TAMPA, Fla. (AP) — Nick Saban goes through an exhausting checklist when discussing what it takes to have the nation's best defense. The Alabama coach starts with some of the basics: being physical, playing with toughness, good tackling. He moves on to having a secondary that knows how to attack the ball. Then, his voice rising and really getting on a roll, he rips off stopping the run, avoiding big plays, limiting third-down conversions and playing well in the red zone. Finally, he talks about forcing a lot of turnovers and getting pressure on the quarterback.
TAMPA, Fla. (AP) — Nick Saban goes through an exhausting checklist when discussing what it takes to have the nation's best defense.
The Alabama coach starts with some of the basics: being physical, playing with toughness, good tackling. He moves on to having a secondary that knows how to attack the ball. Then, his voice rising and really getting on a roll, he rips off stopping the run, avoiding big plays, limiting third-down conversions and playing well in the red zone. Finally, he talks about forcing a lot of turnovers and getting pressure on the quarterback.
"If you do those things, you become hard to score on, and that's the number one goal when you play defense," Saban said. "How many points did you give up?"
Top-ranked Alabama (14-0) comes into the national championship game against Clemson having allowed fewer points (11.4 per game) and total yards (244.0) than any team in the country.
Of course, that's nothing new in Tuscaloosa. Defense is unquestionably the hallmark of what's shaping up as the greatest dynasty in college football history, a run that puts Saban and the Crimson Tide on the brink of their fifth national title in eight years.
Going back to the 2008 season, which is when this run of dominance really began, Alabama has led the nation in total defense three times and ranked lower than fifth only once (back in 2014, when they plummeted all the way to 12th). When it comes to points, the category that really matters, the Tide has been the nation's stingiest team three times and never dipped below sixth.
Maybe that's why Saban acted like it was no big deal to bring in a new offensive coordinator a week before the biggest game of the season.
Hard to imagine any other coach feeling confident enough to make such a bold move.
"Defense, man," said former Alabama star Julio Jones, now an All-Pro receiver for the Atlanta Falcons. "He just puts the offense out there to kind of maintain the game."
Alabama's defensive dominance starts on recruiting day, of course.
Saban usually has better players than everyone else, an advantage he readily acknowledges.
"I never remember coaching a bad player to play good," he said. "It's just trying to take the good players that you have and trying to develop them to be the best players that they can be and understand the scheme and understand the system, understand the importance of playing with togetherness and everybody doing their job."
Among the defensive players signed by Saban, nine have gone on to be first-round picks in the NFL draft, seven were selected in the second round, and nine more went in the later rounds.
That is an astonishing amount of talent at one school, much less on one side of the line.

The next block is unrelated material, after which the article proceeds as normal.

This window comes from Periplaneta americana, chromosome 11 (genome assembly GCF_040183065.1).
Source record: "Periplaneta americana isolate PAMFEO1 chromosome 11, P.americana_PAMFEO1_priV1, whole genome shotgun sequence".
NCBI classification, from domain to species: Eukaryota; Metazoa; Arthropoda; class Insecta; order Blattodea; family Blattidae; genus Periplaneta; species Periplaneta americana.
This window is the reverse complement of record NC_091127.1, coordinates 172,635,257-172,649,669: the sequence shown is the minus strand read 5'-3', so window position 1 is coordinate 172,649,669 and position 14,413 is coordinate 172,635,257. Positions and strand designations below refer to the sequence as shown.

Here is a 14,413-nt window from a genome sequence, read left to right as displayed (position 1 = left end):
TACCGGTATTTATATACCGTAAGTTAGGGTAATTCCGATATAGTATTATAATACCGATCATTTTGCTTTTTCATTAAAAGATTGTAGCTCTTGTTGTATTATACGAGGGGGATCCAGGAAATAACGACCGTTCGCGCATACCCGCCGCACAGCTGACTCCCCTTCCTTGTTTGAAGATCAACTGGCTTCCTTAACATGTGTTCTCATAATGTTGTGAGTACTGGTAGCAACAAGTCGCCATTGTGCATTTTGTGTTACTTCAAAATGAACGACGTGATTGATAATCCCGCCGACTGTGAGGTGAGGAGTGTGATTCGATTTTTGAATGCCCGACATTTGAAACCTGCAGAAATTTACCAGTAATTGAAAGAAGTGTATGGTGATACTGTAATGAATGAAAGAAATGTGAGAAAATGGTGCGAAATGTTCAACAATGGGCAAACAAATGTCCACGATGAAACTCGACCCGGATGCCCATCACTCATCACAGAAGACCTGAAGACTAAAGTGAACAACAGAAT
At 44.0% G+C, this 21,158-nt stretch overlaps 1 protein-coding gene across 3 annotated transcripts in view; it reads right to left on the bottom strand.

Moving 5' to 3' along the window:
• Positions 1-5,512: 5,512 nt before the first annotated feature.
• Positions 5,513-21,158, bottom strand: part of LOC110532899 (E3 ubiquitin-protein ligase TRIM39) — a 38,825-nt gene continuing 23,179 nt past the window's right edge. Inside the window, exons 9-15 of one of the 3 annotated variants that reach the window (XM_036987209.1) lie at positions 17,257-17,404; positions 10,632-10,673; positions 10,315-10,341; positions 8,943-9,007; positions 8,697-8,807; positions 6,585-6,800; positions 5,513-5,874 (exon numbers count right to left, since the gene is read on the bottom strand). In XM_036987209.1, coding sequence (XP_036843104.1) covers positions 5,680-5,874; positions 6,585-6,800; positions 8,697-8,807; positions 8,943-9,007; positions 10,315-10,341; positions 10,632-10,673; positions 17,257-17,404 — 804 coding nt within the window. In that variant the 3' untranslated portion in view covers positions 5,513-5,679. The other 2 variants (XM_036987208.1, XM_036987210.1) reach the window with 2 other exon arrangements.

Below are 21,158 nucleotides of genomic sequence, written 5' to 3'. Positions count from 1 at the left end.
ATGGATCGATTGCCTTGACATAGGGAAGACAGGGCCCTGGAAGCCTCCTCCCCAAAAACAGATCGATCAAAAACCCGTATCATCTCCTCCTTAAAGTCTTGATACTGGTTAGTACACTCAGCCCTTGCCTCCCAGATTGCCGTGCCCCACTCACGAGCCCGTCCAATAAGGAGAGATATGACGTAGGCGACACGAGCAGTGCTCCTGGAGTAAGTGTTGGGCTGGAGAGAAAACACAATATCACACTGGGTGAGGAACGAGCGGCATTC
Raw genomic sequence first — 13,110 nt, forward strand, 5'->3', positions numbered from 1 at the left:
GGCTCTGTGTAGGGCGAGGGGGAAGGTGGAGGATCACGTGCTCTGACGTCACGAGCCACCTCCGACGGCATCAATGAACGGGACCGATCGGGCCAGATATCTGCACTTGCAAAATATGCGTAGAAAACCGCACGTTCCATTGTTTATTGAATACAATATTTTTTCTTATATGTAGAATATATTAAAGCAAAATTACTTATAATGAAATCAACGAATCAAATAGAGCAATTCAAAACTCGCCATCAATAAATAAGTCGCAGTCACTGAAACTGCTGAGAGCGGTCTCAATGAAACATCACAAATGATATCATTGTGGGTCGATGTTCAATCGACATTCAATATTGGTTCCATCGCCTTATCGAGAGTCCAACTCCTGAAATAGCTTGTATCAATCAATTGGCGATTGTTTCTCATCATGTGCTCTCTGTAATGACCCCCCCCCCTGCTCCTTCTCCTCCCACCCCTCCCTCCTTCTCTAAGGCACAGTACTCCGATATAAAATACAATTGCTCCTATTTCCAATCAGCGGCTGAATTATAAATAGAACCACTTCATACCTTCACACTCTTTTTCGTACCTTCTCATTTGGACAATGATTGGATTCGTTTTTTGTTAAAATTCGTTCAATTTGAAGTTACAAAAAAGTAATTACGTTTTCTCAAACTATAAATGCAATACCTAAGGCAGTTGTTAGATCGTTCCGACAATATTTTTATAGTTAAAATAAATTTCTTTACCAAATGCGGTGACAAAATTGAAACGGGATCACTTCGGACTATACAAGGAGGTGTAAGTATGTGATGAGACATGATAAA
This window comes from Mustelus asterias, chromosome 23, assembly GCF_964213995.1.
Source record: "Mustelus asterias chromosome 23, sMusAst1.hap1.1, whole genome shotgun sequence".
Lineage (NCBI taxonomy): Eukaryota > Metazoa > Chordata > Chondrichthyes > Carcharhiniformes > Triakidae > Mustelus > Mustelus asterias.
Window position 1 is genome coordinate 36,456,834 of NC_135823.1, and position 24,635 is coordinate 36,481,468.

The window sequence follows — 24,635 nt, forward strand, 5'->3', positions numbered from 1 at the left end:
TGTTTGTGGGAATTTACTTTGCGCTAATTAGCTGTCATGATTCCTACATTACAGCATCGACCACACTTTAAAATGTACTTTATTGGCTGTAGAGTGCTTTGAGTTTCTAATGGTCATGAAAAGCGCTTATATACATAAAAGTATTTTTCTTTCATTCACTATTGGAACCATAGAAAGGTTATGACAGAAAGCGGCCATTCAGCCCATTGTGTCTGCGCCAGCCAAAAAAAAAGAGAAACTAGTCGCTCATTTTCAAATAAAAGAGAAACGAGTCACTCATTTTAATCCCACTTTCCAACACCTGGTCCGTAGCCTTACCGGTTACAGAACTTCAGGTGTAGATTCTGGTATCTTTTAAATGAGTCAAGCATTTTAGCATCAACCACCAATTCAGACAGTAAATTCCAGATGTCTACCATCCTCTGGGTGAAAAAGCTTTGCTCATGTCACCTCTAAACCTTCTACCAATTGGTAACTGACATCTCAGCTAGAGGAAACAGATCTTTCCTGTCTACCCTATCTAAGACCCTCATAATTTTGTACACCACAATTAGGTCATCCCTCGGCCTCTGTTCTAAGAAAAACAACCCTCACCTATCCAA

The 2017 draft figures to keep the theme going, with defensive lineman Jonathan Allen, cornerback Marlon Humphrey and linebackers Reuben Foster and Tim Williams all projected as possible first-round draft picks.
Saban, of course, knows what to do with all that talent.
"What you notice as an offensive coach is they make you earn every yard that you get," said Jeff Scott, the co-offensive coordinator at Clemson. "Every single catch is contested with a guy on their back. It's just the receiver ended up making a great play over that defensive back. There's no easy layups."
But the thing that really makes this defense stand out, even more than the ones that came before at Alabama, is its knack for scoring off turnovers . The Tide defenders have gotten to the end zone 11 times, which in addition to four more TDs from the special teams has created a whole new term in the football lexicon.
NOTs, a.k.a. Non-Offensive Touchdowns.
"First and foremost, we can't let them score on defense or special teams," Clemson coach Dabo Swinney said. "If they do that, you're probably getting beat."
Former Texas coach Mack Brown, who lost to Alabama in the BCS championship game during the 2009 season, chuckled at the seemingly ludicrous idea of being most concerned about not giving up points to the other team's defense.
But he knows where Swinney is coming from.
"They are so conscious of the ball," said Brown, now an analyst for ESPN. "They strip the ball, they punch the ball out, they hit the ball with their helmets. They're so excited about tipped balls because they know that becomes turnovers. I've never seen a defense in my 42 years of coaching that was so opportunistic."
Saban also knows how to adapt with the times. While much has been made of him opening up the Alabama offense, he also crafted a defense that is better able to handle the spreads and run-pass options in today's game.
This group is a bit leaner, a bit quicker, a lot more suited to play the game in space.
"When we played them in '09, they had (350-pound Terrence) Cody, they had some guys who couldn't misdirect, couldn't handle the quick screens. They were built to handle SEC power football," Brown recalled. "They're still big, but they're faster."
If there's any team that can move the ball on these guys, it's Clemson.
Led by quarterback Deshaun Watson, the Tigers have plenty of offensive weapons and no shortage of confidence after putting up 40 points on the Tide in last year's championship game.
Then again, Alabama's defense feels like it has something to prove after that performance.
"We're still writing our legacy," Allen said.
What do they want that legacy to be?
"To be the best ever."
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